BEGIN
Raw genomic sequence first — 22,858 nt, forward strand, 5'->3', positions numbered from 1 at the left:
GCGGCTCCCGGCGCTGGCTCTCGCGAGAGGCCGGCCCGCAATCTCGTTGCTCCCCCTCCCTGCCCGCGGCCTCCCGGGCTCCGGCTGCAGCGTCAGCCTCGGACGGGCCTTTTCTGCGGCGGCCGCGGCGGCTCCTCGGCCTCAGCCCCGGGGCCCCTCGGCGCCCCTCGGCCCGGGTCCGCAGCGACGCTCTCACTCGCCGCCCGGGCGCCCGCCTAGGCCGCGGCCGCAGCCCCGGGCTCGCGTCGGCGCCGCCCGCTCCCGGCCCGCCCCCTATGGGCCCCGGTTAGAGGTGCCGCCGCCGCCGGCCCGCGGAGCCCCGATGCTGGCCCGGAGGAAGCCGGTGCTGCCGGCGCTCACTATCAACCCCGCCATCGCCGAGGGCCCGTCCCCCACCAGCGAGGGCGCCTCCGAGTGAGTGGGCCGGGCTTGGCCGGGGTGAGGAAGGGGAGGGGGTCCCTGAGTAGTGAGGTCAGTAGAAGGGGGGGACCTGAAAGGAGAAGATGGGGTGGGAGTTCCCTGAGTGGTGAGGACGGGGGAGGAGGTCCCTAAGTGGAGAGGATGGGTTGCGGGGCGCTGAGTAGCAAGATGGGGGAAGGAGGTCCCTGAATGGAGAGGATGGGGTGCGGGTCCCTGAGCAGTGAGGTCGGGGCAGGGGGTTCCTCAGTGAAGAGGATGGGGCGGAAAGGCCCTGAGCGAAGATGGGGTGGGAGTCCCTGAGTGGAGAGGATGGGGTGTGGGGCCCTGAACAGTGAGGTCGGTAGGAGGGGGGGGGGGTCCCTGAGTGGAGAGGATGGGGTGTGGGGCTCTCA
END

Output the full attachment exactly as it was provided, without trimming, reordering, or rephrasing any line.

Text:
Raw genomic sequence first — 22,858 nt, forward strand, 5'->3', positions numbered from 1 at the left:
GCGGCTCCCGGCGCTGGCTCTCGCGAGAGGCCGGCCCGCAATCTCGTTGCTCCCCCTCCCTGCCCGCGGCCTCCCGGGCTCCGGCTGCAGCGTCAGCCTCGGACGGGCCTTTTCTGCGGCGGCCGCGGCGGCTCCTCGGCCTCAGCCCCGGGGCCCCTCGGCGCCCCTCGGCCCGGGTCCGCAGCGACGCTCTCACTCGCCGCCCGGGCGCCCGCCTAGGCCGCGGCCGCAGCCCCGGGCTCGCGTCGGCGCCGCCCGCTCCCGGCCCGCCCCCTATGGGCCCCGGTTAGAGGTGCCGCCGCCGCCGGCCCGCGGAGCCCCGATGCTGGCCCGGAGGAAGCCGGTGCTGCCGGCGCTCACTATCAACCCCGCCATCGCCGAGGGCCCGTCCCCCACCAGCGAGGGCGCCTCCGAGTGAGTGGGCCGGGCTTGGCCGGGGTGAGGAAGGGGAGGGGGTCCCTGAGTAGTGAGGTCAGTAGAAGGGGGGGACCTGAAAGGAGAAGATGGGGTGGGAGTTCCCTGAGTGGTGAGGACGGGGGAGGAGGTCCCTAAGTGGAGAGGATGGGTTGCGGGGCGCTGAGTAGCAAGATGGGGGAAGGAGGTCCCTGAATGGAGAGGATGGGGTGCGGGTCCCTGAGCAGTGAGGTCGGGGCAGGGGGTTCCTCAGTGAAGAGGATGGGGCGGAAAGGCCCTGAGCGAAGATGGGGTGGGAGTCCCTGAGTGGAGAGGATGGGGTGTGGGGCCCTGAACAGTGAGGTCGGTAGGAGGGGGGGGGGGTCCCTGAGTGGAGAGGATGGGGTGTGGGGCTCTCA